Baseball’s dilemma:Ban or not to Ban homeplate collisions?
- Updated: March 1, 2013
As a fan of Baseball, homeplate collisions for as long as I remember have always been a part of baseball and have brought some bone crushing hits at the plate. Pete Rose taking out Ray Fosse in the 1970 All star game or Dave Parker barreling down the third baseline in a homeplate collision with the New York Mets catcher John Stearns. These were part of my baseball memories. now we add one more Miami Marlins Scott Cousins home plate clash with Buster Possey. Ouch.
Possey suffered a broken leg and since then the debate has raged about homeplate collisions. There are some who are of the mind set that homeplate clashes should be banned for the safety of the players especially the catchers.While that seems on the surface to be fair let’s go on step further in another direction, Mets second baseman Daniel Murphy has in two back to back seasons broken his leg in turning double plays at second base both times getting wiped put by a base runner. No one has started a movement to get second base wipe outs banned for safety of the second basemen.
So if we are going to make this about safety let’s look at the entire field not just homeplate because an all star catcher gets his leg broken. The Dave Parker/ John Stearns collision I mentioned earlier Stearns the catcher held on to the ball Parker was called out and Parker suffered a broken jaw, Stearns the catcher survived with no injuries. I wonder would there a be a big up cry for safety if the Marlins Scott Cousins were injuried on that play instead of Possey? Would Giants General manager Brian Saben make a big stink about safety if his catcher escaped unharmed on that play? Again this is just my side of the debate. What’s next outlawinig crashes into the outfield wall? or outfielders crashing into each other? Compared to football and hockey baseball is a safe sport.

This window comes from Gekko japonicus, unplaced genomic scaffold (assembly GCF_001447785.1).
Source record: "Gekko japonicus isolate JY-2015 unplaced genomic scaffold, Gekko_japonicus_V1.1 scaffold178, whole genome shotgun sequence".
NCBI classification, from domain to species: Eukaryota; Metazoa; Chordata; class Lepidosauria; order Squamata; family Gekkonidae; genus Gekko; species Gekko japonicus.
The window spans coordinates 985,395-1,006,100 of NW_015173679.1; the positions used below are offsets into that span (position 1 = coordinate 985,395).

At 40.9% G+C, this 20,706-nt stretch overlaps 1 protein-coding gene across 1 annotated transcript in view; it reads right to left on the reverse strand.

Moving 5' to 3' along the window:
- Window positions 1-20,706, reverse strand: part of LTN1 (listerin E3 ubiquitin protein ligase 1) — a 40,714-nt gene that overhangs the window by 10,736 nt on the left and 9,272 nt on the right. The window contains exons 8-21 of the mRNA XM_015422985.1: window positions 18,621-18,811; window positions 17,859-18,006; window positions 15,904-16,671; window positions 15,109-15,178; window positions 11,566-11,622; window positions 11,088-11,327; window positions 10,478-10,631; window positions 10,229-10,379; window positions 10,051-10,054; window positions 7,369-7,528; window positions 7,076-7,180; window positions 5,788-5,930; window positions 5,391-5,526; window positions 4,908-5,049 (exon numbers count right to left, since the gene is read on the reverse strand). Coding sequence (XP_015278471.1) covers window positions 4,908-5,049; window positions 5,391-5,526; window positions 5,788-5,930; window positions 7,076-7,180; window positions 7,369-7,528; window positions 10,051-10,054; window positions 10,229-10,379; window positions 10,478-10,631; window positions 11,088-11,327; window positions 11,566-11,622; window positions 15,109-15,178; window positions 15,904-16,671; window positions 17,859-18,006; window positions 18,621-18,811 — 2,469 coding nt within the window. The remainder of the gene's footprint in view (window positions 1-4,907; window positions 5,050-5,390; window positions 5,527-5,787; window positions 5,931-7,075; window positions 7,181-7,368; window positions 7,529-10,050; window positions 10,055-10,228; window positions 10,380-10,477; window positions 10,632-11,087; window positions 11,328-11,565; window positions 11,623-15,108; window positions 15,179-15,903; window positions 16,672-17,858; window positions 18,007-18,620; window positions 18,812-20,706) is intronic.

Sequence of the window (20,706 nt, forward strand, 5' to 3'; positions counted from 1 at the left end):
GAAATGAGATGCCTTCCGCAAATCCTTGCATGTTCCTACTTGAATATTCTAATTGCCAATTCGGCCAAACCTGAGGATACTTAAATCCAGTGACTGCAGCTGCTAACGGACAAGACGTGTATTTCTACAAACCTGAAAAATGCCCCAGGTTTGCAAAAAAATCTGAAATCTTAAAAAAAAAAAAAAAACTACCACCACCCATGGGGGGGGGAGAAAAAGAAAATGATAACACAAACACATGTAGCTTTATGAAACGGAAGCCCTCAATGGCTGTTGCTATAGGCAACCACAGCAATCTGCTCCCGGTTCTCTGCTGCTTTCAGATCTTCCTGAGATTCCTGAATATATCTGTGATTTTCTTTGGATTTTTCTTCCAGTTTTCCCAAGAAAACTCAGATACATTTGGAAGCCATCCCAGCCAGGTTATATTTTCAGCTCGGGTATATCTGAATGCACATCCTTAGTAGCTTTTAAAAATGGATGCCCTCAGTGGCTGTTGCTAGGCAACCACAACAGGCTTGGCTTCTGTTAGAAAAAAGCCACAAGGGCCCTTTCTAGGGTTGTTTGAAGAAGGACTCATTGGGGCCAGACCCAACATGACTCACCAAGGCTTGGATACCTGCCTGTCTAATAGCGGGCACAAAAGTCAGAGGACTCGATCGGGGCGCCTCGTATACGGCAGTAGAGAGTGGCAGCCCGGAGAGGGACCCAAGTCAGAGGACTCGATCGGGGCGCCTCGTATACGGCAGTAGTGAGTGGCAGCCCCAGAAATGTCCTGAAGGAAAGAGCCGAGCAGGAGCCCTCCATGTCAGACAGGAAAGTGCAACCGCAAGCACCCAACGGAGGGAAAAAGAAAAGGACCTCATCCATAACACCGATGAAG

Yet there are going to be collisions at homeplate and at second base and all the rule chagnes aren’t going to make a different when a player’s instinct takes over. If a player is rounding home and sees a chance to score he is going to take it slim or not and if a collision happens is he supposed to remember at that point “oh yeah there’s a rule about no home plate collisions?” I don’t think so. Let’s use common sense when talking about safety and not over think it. Don’t take away the things that make baseball what it is because of a homeplate collision wiped out an allstar. Especially when so many others like Ray Fosse had their careers altered by that one play and bseball did nothing to make it up to him in the time then or since. But again this is why the debate rages on because there are others who may or maynot feel strongly about this or believe that baseball should make homeplate collisions outlawed.So how do you the reader feel on the subject, should baseball ban homeplate collisions?
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